Record oil prices are sending an urgent "wake up call" to the world to take action to boost production or cut energy use to prevent a global economic slowdown, the International Monetary Fund said yesterday.
The world's leading financial watchdog raised its forecast for world growth this year to a three-decade high but pencilled in a slowdown for next year.
The world economy will expand by 5.0 per cent this year before slowing to 4.3 per cent next year, a downward revision of 0.1 percentage points from its spring forecasts. The IMF's chief economist, Raghuram Rajan, said: "The balance of risks has shifted to the downside with further oil-price volatility a particular concern. While it would be alarmist to see this as the first resource crisis of the 21st century, it's certainly a wake up call."
He said it would not be possible for households in China and India, the fastest growing developing countries, to consume energy "as much and as inefficiently as the average suburban American household". He said oil markets had been hit by a global recovery, a red hot Chinese boom, terrorist attacks on oil supplies and a shortage of refining capacity.
"The sharp rise in oil prices has contributed to the weakening of the expansion in recent months and will likely continue to do so for several quarters," he said. "This underscores the need to reduce vulnerability through concerted measures to restrain the growth of oil demand and through investment in capacity expansion in oil-producing countries."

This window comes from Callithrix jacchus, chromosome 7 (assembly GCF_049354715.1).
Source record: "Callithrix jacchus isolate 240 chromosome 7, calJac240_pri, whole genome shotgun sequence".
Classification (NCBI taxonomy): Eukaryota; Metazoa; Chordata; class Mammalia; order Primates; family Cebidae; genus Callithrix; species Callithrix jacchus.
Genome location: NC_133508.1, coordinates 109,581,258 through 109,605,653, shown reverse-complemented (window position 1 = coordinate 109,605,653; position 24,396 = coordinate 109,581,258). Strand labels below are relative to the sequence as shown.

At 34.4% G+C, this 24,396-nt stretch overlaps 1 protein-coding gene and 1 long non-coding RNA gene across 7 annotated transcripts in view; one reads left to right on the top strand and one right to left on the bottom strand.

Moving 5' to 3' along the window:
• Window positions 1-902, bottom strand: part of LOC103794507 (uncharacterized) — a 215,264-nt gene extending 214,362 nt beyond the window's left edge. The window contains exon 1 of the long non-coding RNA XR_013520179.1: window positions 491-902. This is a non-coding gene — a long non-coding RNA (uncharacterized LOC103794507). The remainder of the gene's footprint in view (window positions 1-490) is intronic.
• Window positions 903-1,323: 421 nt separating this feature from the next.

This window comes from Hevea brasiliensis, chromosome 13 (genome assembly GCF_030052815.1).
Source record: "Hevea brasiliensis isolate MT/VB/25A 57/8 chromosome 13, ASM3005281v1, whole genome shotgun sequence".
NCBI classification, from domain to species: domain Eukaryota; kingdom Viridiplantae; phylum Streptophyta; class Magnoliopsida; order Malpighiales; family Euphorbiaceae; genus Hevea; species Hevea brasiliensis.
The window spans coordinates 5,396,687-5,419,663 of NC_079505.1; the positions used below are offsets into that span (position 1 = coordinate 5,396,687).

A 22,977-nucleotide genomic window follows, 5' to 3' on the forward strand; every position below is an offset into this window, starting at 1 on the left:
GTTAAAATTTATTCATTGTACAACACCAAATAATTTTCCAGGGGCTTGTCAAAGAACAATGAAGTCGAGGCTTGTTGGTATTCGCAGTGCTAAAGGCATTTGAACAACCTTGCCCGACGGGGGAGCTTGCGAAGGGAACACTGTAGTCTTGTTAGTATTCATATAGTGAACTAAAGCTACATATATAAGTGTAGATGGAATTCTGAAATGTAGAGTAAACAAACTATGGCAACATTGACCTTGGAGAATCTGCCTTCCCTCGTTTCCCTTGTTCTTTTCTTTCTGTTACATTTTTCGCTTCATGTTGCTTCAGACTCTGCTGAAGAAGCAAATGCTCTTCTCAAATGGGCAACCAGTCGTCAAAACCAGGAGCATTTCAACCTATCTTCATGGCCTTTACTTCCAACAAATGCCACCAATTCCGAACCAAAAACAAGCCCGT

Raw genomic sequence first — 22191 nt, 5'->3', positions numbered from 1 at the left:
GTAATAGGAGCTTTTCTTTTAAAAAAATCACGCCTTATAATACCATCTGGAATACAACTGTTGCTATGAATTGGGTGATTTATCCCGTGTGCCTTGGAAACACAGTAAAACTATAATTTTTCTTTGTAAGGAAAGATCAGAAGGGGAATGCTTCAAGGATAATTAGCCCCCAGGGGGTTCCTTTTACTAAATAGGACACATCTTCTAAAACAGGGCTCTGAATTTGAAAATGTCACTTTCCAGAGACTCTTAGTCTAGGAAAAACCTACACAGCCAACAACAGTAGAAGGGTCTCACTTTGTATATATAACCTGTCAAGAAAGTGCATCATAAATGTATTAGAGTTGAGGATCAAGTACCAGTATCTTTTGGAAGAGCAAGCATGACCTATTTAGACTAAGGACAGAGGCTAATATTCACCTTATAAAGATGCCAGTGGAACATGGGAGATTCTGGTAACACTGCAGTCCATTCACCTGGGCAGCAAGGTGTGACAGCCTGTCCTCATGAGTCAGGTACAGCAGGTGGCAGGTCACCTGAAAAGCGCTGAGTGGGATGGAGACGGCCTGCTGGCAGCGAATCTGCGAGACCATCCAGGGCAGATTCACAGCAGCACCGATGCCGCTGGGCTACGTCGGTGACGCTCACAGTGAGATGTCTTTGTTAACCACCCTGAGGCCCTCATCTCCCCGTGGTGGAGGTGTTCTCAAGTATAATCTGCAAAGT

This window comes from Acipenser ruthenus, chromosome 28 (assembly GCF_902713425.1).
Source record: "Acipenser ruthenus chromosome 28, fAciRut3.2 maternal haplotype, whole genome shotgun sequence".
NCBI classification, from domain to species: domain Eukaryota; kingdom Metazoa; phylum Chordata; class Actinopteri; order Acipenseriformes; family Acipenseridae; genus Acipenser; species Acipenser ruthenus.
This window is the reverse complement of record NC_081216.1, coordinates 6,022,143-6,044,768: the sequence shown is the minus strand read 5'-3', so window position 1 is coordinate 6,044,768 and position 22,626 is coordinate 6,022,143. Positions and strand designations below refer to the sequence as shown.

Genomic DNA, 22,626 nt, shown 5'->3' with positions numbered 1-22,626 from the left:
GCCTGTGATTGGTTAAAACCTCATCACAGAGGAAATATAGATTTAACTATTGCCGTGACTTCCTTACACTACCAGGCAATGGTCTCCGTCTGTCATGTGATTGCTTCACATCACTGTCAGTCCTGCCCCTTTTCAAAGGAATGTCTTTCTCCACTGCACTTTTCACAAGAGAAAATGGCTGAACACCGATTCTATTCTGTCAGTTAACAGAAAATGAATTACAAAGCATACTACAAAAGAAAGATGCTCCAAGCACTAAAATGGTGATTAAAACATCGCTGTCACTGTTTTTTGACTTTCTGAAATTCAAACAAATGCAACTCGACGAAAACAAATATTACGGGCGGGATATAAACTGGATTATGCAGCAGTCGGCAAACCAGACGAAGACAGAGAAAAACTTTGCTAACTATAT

The fund was keen, however, to play down the impact of rising oil prices, saying it would be "moderate", especially compared with the oil-fuelled recession of the mid-1970s.
It said if the recent $8 a barrel rise in prices were sustained for a year, it would wipe about 0.5 of a percentage point off growth. But it said the scale of price rises had been less sharp and rapid than in the past, adding that rich countries were less dependent on oil than in the past. The IMF added that a slowdown or even a crash in the Chinese economy would actually be beneficial. David Robinson, its deputy research director, said: "I would have thought that it would be modestly helpful if China slowed as demand for oil would be coming down and so, presumably, the pressure on oil prices would tend to decline."
The IMF played down fears that a Chinese crash could pole-axe the global economy, saying even a 10 per cent fall in imports would only knock 0.3 of a point off growth. It repeated its pleas to the US and the eurozone to take advantage of the global upturn to reduce their fiscal deficits in the light of the looming problem of the retirement of the babyboom generation. Mr Rajan said: "Without further action there is a serious risk of shortfalls in many regions, leaving the world significantly more vulnerable to the shocks it will inevitably face in the future."
The US is forecast to grow by 4.3 per cent this year and 3.5 per cent next year, a cut of 0.3 of a percentage point from the IMF's forecasts in the spring.Reuse content